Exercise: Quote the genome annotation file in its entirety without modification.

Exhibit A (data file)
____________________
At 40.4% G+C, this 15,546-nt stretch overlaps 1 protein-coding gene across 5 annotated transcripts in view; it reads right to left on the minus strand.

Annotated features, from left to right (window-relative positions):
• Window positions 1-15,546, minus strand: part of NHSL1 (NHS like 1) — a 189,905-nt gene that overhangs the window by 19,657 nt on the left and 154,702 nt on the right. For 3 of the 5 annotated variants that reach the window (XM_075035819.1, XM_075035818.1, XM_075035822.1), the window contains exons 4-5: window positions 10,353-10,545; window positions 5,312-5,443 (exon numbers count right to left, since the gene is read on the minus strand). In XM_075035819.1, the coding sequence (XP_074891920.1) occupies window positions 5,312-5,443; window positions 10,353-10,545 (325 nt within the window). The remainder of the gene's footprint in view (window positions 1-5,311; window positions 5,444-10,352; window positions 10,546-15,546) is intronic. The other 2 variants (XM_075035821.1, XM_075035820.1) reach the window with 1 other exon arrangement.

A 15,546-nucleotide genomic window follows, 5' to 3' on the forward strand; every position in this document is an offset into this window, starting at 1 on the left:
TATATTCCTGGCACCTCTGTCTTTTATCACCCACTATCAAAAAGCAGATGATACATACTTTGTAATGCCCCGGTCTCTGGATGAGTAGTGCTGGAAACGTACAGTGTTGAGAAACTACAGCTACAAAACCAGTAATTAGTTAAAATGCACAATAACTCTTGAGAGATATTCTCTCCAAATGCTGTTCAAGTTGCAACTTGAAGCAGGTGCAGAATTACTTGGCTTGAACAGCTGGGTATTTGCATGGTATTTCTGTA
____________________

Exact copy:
At 40.4% G+C, this 15,546-nt stretch overlaps 1 protein-coding gene across 5 annotated transcripts in view; it reads right to left on the minus strand.

Annotated features, from left to right (window-relative positions):
• Window positions 1-15,546, minus strand: part of NHSL1 (NHS like 1) — a 189,905-nt gene that overhangs the window by 19,657 nt on the left and 154,702 nt on the right. For 3 of the 5 annotated variants that reach the window (XM_075035819.1, XM_075035818.1, XM_075035822.1), the window contains exons 4-5: window positions 10,353-10,545; window positions 5,312-5,443 (exon numbers count right to left, since the gene is read on the minus strand). In XM_075035819.1, the coding sequence (XP_074891920.1) occupies window positions 5,312-5,443; window positions 10,353-10,545 (325 nt within the window). The remainder of the gene's footprint in view (window positions 1-5,311; window positions 5,444-10,352; window positions 10,546-15,546) is intronic. The other 2 variants (XM_075035821.1, XM_075035820.1) reach the window with 1 other exon arrangement.

A 15,546-nucleotide genomic window follows, 5' to 3' on the forward strand; every position in this document is an offset into this window, starting at 1 on the left:
TATATTCCTGGCACCTCTGTCTTTTATCACCCACTATCAAAAAGCAGATGATACATACTTTGTAATGCCCCGGTCTCTGGATGAGTAGTGCTGGAAACGTACAGTGTTGAGAAACTACAGCTACAAAACCAGTAATTAGTTAAAATGCACAATAACTCTTGAGAGATATTCTCTCCAAATGCTGTTCAAGTTGCAACTTGAAGCAGGTGCAGAATTACTTGGCTTGAACAGCTGGGTATTTGCATGGTATTTCTGTA